Each excavation into a lost object revealed a hidden truth—a genuine regret. But it also threw into relief how lucky I have been, to have accumulated these regrets, and survived them.
I see that my own fears, like a misdirecting valve in the heart, can interfere with tenderness.
I wasn’t a cheater. A cheater was something more solid. I accepted the preferred reality as truth. Then, I forgot about it. I mean, genuinely forgot.
Like Kafka’s cockroaches, the Styrofoam head lives forever. Only we disintegrate to dust.
I wonder about the limp in my head, how long it’s been visible.
A painting supposedly produced before 1945 that contains traces of strontium-90 and caesium-137 is most likely a forgery: these isotopes do not occur naturally and are produced in nuclear explosions, […]
“We should always have a goal of maintaining harmony.”
At this point, I was pretending to do coke, dramatically rendered little bumps, because parts of me ached and swole and it wasn’t as easy to take in anymore. All my cavities were fighting me. I was so stupid at this time.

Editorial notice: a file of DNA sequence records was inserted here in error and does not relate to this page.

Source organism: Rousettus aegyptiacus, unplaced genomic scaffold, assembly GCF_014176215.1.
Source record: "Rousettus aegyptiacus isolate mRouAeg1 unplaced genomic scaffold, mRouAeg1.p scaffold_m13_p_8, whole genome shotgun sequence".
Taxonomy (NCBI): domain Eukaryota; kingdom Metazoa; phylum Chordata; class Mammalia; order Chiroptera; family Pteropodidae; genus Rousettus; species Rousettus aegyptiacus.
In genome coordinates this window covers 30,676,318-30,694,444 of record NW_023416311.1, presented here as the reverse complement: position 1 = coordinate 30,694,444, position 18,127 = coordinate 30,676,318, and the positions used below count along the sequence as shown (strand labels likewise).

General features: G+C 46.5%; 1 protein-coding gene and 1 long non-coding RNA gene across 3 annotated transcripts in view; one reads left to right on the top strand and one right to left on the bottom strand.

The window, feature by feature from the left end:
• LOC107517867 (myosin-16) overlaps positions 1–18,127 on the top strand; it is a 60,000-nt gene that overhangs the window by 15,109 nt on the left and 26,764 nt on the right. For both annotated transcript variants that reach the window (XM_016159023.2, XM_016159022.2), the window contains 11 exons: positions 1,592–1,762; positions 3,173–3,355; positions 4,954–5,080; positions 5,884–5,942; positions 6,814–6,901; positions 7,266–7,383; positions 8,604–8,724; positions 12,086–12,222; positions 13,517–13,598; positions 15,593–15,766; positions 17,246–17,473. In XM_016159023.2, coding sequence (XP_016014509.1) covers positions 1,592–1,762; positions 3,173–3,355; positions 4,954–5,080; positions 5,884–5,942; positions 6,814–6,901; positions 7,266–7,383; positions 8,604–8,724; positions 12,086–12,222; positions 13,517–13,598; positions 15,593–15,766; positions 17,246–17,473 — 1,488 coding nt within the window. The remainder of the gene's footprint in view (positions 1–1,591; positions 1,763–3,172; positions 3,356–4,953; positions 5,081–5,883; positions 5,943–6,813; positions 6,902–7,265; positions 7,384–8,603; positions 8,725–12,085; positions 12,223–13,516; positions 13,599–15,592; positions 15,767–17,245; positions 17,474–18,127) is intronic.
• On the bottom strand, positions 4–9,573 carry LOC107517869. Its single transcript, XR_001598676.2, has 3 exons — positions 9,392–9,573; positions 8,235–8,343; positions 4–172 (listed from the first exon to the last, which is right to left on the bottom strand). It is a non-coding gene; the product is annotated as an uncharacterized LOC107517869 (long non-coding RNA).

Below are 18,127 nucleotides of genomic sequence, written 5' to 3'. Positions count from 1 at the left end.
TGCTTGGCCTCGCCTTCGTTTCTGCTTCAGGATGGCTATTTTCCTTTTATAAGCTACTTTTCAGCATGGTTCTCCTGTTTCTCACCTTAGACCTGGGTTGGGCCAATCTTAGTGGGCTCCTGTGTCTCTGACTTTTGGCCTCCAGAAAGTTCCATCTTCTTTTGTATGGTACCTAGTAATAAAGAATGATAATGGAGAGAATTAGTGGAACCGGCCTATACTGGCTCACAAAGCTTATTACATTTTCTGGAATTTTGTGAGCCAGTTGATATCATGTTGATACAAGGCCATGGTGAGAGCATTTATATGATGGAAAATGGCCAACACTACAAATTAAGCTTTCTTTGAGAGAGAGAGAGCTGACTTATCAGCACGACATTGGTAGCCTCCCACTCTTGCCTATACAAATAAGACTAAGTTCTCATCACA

When I was her age, I didn’t believe I belonged in the world. I didn’t believe I deserved anything good. If I could time travel to meet that teenaged version of myself I would tell him: Life is shitty right now. You have to live through it anyway. See you in a while.
Seeing forever didn’t quell my agitation. It was hard not to think about flames and smoke, to imagine the feeling of being hopelessly far from the street below, and then to feel all the dimensions of the room you’re in give way at once, and for what—to hold down a job, to look out over the Hudson? It wasn’t a good death. I watched the planes banking northeast out of Newark, or crossing midtown on their way into LaGuardia, as if my vigilance would do a damn thing for me or for anyone.